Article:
It is only finishing on the wall too, its pulled way off the floor.

I'll see if I can find some good examples of the saw cut stock to share.
'running damn slow'
that could be your issue, slow isn't always the cure for chatter.

Actually anymore I notice the opposite to be the cure.
 
It appears to be chatter, but it's a silent cut that's running damn slow.
'running damn slow'
that could be your issue, slow isn't always the cure for chatter.

Actually anymore I notice the opposite to be the cure.
Slow RPM or slow feed?

Houdini is correct, either reducing your rpm or increasing your feed in this situation.

I've found even small adjustments can alter the harmonics enough to improve. A part I was having surface finish issues with had vibration issues at .002 cpt, and bumping it up to .0025 brought it down to near nothing, .003 cpt eliminated it. Another I was able to drop the cpt down to .001 to get the surface finish needed, but my SFM was painfully slow. Like 50 sfm!
 
Slow RPM or slow feed?

Houdini is correct, either reducing your rpm or increasing your feed in this situation.

I've found even small adjustments can alter the harmonics enough to improve. A part I was having surface finish issues with had vibration issues at .002 cpt, and bumping it up to .0025 brought it down to near nothing, .003 cpt eliminated it. Another I was able to drop the cpt down to .001 to get the surface finish needed, but my SFM was painfully slow. Like 50 sfm!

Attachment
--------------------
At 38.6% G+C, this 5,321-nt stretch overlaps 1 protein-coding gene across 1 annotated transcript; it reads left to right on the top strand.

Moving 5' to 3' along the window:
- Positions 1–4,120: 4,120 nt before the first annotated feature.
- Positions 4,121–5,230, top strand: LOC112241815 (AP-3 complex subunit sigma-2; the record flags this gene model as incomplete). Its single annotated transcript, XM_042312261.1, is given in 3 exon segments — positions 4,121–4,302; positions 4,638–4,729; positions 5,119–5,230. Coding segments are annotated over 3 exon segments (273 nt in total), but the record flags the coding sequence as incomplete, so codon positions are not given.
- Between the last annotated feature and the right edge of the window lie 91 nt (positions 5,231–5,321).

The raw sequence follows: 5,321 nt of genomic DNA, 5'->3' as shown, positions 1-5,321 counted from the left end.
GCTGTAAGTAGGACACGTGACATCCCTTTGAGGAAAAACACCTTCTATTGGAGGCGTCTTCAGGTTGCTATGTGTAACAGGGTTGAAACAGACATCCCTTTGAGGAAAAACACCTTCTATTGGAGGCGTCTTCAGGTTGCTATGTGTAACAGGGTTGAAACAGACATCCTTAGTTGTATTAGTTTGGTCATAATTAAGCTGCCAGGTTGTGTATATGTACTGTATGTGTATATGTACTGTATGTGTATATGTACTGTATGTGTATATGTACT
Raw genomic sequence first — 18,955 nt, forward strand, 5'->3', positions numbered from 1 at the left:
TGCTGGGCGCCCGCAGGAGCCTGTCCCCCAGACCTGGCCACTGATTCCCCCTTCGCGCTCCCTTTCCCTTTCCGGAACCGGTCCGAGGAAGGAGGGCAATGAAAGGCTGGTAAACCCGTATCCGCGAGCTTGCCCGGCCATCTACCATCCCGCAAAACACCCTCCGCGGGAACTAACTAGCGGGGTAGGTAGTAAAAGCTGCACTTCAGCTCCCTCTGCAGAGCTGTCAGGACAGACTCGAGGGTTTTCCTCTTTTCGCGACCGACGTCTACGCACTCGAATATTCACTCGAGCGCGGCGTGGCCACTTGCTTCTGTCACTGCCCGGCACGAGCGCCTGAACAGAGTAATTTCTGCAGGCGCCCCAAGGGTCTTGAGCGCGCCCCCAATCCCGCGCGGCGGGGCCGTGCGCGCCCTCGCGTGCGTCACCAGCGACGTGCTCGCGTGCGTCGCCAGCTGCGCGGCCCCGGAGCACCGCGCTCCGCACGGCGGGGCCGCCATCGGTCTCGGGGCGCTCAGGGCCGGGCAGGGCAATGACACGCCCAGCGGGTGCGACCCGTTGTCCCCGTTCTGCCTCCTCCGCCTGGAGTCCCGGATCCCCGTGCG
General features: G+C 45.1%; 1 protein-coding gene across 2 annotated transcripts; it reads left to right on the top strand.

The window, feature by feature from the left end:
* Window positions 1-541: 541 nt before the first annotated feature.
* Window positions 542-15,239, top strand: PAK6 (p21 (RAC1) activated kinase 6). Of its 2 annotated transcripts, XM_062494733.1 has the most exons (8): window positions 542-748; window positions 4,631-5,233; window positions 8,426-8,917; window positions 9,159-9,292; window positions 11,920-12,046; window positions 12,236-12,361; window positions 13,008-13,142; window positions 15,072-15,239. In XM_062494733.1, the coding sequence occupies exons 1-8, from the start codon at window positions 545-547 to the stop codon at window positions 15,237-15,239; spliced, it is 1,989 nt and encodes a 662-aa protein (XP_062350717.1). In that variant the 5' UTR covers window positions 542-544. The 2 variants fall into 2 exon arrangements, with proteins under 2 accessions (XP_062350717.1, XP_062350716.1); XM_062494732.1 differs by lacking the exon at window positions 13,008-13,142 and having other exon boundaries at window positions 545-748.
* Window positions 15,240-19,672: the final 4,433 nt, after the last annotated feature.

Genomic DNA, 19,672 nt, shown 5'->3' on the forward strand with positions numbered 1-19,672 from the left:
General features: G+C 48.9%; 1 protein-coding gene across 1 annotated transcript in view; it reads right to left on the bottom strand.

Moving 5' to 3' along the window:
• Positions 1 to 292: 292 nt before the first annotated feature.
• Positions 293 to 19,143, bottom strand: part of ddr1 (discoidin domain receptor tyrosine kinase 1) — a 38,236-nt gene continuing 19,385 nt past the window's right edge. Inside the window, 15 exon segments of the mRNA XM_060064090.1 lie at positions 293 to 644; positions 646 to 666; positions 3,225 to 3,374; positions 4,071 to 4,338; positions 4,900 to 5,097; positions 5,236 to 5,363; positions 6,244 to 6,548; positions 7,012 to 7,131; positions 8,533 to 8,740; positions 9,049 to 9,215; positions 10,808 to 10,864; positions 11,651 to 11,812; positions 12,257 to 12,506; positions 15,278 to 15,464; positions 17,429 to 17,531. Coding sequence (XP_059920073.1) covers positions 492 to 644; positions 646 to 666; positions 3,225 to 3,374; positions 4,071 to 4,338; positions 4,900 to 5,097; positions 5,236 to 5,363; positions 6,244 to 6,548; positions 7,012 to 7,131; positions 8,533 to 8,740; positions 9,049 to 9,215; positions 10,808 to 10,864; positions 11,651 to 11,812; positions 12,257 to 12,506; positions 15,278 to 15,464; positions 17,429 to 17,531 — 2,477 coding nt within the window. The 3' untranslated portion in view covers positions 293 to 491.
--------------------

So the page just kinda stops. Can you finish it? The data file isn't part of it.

In 6061 I have had a lot of 5xd finish passes lately , the system did not like the ole standard - 'slow rpm higher feed rate.'
More often than not have to increase rpm, increase feed rate, and increase WOC.
 
This was a year or two ago now, but I believe we tried from ~0.0004"/flute to 0.0045" on that finish pass. We ended up at I believe 0.001"/fl and 16k. I can get a good finish by adding a minute onto the cycle, but that's not possible to accommodate without more machines. That same tool is used as a rougher and finisher, it runs 0.0065"/fl when roughing, spindle flat out at 16k. We load it up to 0.012"/fl on some toolpaths to settle it down, but it always runs 16k. Most of the toolpaths are absolutely sent on this part, many of them were dialed in by increasing chipload until rapid edge failure, dialed in over months of runtime. Process reliability has been exceptional. The finisher gets demoted to the rougher after a preset runtime, and edge failures in production just about don't happen. Generally adding more load to the tool has helped kill chatter on these Speedios.

The very same tool gets a killer finish at the same speeds on the inside of the part, and it USED to be the same on the outside. Nothing changed, I think, and it's crummy on the outside. IDK. That new tool was supposed to show up today, but it's looking like tomorrow.
 
Not in my experience. I have a 3/4 necked 3 flue Alu-Power that has roughed a ton of 7075 aluminum at full flute length and about a 30% stepover, just ripping that material off. Still looks brand new after 3 months of cutting.